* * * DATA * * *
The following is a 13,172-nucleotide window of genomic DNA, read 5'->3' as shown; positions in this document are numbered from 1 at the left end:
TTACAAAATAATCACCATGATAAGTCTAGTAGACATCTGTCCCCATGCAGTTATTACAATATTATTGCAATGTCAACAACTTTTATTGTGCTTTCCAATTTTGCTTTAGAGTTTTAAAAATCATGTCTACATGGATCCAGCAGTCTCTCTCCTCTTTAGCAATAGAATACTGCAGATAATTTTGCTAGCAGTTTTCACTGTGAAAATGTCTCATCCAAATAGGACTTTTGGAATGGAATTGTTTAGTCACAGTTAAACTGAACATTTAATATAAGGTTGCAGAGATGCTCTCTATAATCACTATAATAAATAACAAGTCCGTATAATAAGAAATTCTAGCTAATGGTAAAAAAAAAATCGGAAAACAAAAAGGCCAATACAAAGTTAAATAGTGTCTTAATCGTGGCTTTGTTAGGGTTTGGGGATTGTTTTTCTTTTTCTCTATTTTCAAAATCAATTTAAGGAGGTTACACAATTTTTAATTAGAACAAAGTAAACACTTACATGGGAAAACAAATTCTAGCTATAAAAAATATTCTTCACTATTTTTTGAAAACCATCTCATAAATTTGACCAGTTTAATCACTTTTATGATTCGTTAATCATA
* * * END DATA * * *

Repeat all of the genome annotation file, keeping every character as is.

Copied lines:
The following is a 13,172-nucleotide window of genomic DNA, read 5'->3' as shown; positions in this document are numbered from 1 at the left end:
TTACAAAATAATCACCATGATAAGTCTAGTAGACATCTGTCCCCATGCAGTTATTACAATATTATTGCAATGTCAACAACTTTTATTGTGCTTTCCAATTTTGCTTTAGAGTTTTAAAAATCATGTCTACATGGATCCAGCAGTCTCTCTCCTCTTTAGCAATAGAATACTGCAGATAATTTTGCTAGCAGTTTTCACTGTGAAAATGTCTCATCCAAATAGGACTTTTGGAATGGAATTGTTTAGTCACAGTTAAACTGAACATTTAATATAAGGTTGCAGAGATGCTCTCTATAATCACTATAATAAATAACAAGTCCGTATAATAAGAAATTCTAGCTAATGGTAAAAAAAAAATCGGAAAACAAAAAGGCCAATACAAAGTTAAATAGTGTCTTAATCGTGGCTTTGTTAGGGTTTGGGGATTGTTTTTCTTTTTCTCTATTTTCAAAATCAATTTAAGGAGGTTACACAATTTTTAATTAGAACAAAGTAAACACTTACATGGGAAAACAAATTCTAGCTATAAAAAATATTCTTCACTATTTTTTGAAAACCATCTCATAAATTTGACCAGTTTAATCACTTTTATGATTCGTTAATCATA